A collaborative workshop series will take participants through all facets of book production. Participants will work on components of one of three books throughout the weekend. Workshops include:  papermaking, paper decoration, hand set type, hand printing, printmaking, illumination, and various binding techniques. Each participant will take home new skills in the book arts as well as a copy of one of the three books. These will be the first Roycroft books to be made at the Campus in over 60 years!

Roycroft Book-Arts Weekend: Oct 14 - 16, 2005
Roycroft Campus Coppershop South Grove at Main, East Aurora NY


Kathleen West

Bcage

Kathleen West is a Roycroft Master Artisan woodblock printmaker living and working in East Aurora, NY (where else?). Her style, developed over 40 years of practice and training, incorporates elements of the Pre-Raphaelite and Nouveau movements. The level of detail in her work surpasses so much other work that is done in this medium, and her work is colorful and bright. Take a look at her alphabet series, which reminds me for some reason of William Blake. Her work is sold by dealers throughout the east coast, as well as by The Craftsman Home in Berkeley, California


A&C Stencils

Gingkostencil

Trimbelle River Studio produce a number of vintage stencil designs for the edification of your home - mostly borders, but they do sell a few panel & "spot" illustration designs as well. They also sell a full line of paints and other colorants and the various supplies needed for applying such design elements. I suppose a good portion of the appeal of these - aside from the appeal of doing it yourself, in this DIY age where everyone is an expert - is that they are much more flexible in terms of size or length than wallpaper borders, and can be altered significantly in terms of color and even structure.


Sotheby's: Greene & Greene

GreenelightRich Muller notes that "many of the pieces that have been in the Huntington's Scott gallery are now up for auction (through Sotheby's). There are a lot of high-resolution images that I've never seen anywhere else. Get your checkbooks out, or at least download some of these images!  There is also information on each lot." Catalogs are US$43; the least expensive item up for auction is significantly more expensive.

Of special note, at least to those interested in the graphic arts: some of the most expensive cuts (of such a small size, at least) ever.


Gibbs Smith, Publisher

YoshikofuschiaThis is not a book review, per se, but rather a publisher review. I've got a stack of relatively recent books on the Arts & Crafts movement in general to review, and this is sort of an appetizer for the many upcoming book reviews that we'll be printing throughout the next several weeks.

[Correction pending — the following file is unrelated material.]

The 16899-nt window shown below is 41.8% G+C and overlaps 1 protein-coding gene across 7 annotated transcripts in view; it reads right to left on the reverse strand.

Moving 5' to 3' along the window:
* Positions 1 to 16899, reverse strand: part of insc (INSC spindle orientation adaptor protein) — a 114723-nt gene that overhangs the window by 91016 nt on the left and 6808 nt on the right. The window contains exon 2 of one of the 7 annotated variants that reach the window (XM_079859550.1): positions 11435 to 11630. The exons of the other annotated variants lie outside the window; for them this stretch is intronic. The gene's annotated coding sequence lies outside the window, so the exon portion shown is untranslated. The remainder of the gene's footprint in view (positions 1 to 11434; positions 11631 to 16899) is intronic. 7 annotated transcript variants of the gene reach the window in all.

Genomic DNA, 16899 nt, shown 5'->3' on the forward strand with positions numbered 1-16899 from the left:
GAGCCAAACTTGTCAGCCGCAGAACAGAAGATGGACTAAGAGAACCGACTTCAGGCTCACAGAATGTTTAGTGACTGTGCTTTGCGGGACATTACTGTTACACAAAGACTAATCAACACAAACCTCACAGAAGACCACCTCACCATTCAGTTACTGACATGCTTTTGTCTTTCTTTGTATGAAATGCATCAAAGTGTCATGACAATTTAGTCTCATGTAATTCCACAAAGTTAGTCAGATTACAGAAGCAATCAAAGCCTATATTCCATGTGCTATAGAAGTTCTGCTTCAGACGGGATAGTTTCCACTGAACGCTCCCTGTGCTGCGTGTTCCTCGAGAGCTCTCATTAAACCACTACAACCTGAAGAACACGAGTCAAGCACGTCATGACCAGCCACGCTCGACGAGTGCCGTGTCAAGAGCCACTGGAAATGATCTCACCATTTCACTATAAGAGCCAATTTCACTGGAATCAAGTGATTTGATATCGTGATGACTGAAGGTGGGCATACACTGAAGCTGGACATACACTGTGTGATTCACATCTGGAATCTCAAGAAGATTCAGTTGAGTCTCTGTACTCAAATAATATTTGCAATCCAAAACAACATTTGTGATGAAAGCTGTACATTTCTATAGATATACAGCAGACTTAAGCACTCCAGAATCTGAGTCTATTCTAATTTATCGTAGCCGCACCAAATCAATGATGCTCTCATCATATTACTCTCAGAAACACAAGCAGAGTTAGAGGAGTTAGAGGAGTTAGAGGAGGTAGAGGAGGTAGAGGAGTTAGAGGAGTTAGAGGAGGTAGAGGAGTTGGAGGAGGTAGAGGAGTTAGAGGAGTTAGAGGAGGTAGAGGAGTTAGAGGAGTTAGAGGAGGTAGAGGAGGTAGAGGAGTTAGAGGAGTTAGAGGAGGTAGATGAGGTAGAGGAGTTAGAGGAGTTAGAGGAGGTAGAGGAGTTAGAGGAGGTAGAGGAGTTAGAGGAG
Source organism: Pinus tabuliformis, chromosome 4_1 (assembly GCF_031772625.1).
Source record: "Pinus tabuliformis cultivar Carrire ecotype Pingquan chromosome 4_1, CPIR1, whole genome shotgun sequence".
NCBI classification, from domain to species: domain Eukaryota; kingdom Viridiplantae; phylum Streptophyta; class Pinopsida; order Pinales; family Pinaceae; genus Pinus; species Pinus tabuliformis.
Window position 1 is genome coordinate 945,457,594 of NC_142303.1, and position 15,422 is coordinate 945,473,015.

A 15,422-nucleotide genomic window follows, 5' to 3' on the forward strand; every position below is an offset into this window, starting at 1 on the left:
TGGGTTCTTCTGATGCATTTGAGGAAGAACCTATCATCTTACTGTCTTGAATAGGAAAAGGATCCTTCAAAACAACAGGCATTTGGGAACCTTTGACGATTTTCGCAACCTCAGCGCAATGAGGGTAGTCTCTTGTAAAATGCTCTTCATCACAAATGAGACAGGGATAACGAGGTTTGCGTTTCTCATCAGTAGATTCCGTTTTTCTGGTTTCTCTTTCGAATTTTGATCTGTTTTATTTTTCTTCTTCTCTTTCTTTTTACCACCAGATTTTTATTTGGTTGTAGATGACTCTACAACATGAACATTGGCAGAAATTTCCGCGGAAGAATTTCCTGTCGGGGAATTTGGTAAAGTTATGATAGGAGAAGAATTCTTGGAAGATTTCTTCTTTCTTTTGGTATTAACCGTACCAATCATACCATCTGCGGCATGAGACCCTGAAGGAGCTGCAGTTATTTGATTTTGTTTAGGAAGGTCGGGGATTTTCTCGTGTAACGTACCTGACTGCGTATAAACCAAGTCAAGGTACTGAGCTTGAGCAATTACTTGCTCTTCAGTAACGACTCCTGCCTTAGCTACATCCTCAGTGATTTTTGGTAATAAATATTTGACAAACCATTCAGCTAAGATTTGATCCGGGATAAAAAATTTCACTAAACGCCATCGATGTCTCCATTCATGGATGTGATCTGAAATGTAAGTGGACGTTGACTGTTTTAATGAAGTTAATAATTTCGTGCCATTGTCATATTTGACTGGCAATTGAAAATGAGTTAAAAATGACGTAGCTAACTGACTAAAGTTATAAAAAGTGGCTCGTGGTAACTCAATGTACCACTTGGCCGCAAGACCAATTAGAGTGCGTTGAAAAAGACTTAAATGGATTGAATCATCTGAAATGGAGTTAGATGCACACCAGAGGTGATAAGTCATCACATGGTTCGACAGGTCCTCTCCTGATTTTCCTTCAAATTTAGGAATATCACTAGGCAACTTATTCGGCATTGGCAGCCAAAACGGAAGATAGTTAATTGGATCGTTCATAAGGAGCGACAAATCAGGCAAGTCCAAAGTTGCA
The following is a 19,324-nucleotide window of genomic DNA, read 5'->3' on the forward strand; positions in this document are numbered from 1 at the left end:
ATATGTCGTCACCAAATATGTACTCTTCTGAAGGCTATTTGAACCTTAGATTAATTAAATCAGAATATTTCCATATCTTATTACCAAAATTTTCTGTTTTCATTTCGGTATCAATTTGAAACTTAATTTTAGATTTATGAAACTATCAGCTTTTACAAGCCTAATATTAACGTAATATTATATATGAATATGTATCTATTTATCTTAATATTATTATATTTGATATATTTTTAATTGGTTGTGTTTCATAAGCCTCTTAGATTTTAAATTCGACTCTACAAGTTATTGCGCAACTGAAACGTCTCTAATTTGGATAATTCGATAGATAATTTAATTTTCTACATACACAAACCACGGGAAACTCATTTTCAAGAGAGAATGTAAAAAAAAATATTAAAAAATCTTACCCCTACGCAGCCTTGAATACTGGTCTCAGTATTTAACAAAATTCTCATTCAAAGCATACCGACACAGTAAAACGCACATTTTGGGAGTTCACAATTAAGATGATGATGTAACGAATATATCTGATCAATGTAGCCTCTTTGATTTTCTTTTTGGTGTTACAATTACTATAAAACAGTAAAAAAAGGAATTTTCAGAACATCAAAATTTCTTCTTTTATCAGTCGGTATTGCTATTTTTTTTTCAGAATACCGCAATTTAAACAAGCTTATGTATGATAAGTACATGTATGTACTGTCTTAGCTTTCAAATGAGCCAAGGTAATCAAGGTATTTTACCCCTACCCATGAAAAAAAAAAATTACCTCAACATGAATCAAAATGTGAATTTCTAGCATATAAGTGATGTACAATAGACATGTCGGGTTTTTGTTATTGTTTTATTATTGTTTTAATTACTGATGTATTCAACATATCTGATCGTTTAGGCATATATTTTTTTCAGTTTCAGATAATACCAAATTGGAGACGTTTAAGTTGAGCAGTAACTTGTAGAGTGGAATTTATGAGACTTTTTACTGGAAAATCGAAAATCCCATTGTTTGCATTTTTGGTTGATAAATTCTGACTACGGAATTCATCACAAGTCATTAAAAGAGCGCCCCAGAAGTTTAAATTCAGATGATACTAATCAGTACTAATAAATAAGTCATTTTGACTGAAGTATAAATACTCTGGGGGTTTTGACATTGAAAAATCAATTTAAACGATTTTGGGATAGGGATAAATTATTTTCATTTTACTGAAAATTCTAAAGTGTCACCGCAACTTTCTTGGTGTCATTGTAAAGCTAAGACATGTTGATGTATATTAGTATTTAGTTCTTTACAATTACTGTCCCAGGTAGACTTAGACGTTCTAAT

Gibbs-Smith, located in Layton, Utah of all places, give their corporate motto as "to enrich and inspire humankind." This may be the kind of thing you expect to read on the letterhead of a big art book publisher, but they do strive to meet these lofty goals.

pictured: one of Yoshiko Yamamoto's letterpress-printed cards

Continue reading "Gibbs Smith, Publisher" »


Guild.com: 21st-Century Arts & Crafts

cherylwilliamsBuilding on the Arts & Craft movement of an earlier time, Guild.com is a treasure trove of current artists working in metalwork, ceramics, printmaking, painting, fiber, glass, wood, lighting, furniture and tableware.

The Arts & Crafts masters of yesteryear would have enthusiastically approved of The Guild's Philosophy: In a nutshell, we believe that when you live with art that you love, and it's made by a gifted artist with skill and care, it adds something rich and sweet to your life, every day.

Continue reading "Guild.com: 21st-Century Arts & Crafts" »


John Murphy Jr., illustrator

oakland-paintingJohn Murphy Jr. is a graphic artist whose illustration work is strongly reminiscent of the magazine illustration of the 1920s and '30s. He was trained at UMass & has worked as a painter, illustrator and graphic artist for a wide variety of clients (including Style 1900 magazine) in addition to his regular day-job as art director for Balboni Associates in Springfield, MA. Prints of many of his paintings are available for sale on his website.


Craftsmen and Letterers

namasteMartin O'Brien and John Stevens create, together, some of the most stunning carved lettering I've ever seen. I don't know how many of you go crazy over this sort of thing, but typography and lettering have always been huge interests of mine since I was quite young and their work really resonates with me. Martin O'Brien writes that John, his "partner-in-crime," does all the design and layout work and that without him Martin wouldn't be able to carve his way "out of a wet paper bag," which is humble but I am sure not wholly true.

Martin is also a well-known cabinetmaker, and even in this field their collaboration has had an effect. From pieces that expertly combine the art of the letterer and the craft of the wood- and stoneworker, to Martin's own wonderfully detailed furniture design, building, repair and conservation work (much of which expresses both classical and modern Craftsman style), their work is a real treat. I hope to see much more work from this remarkable partnership.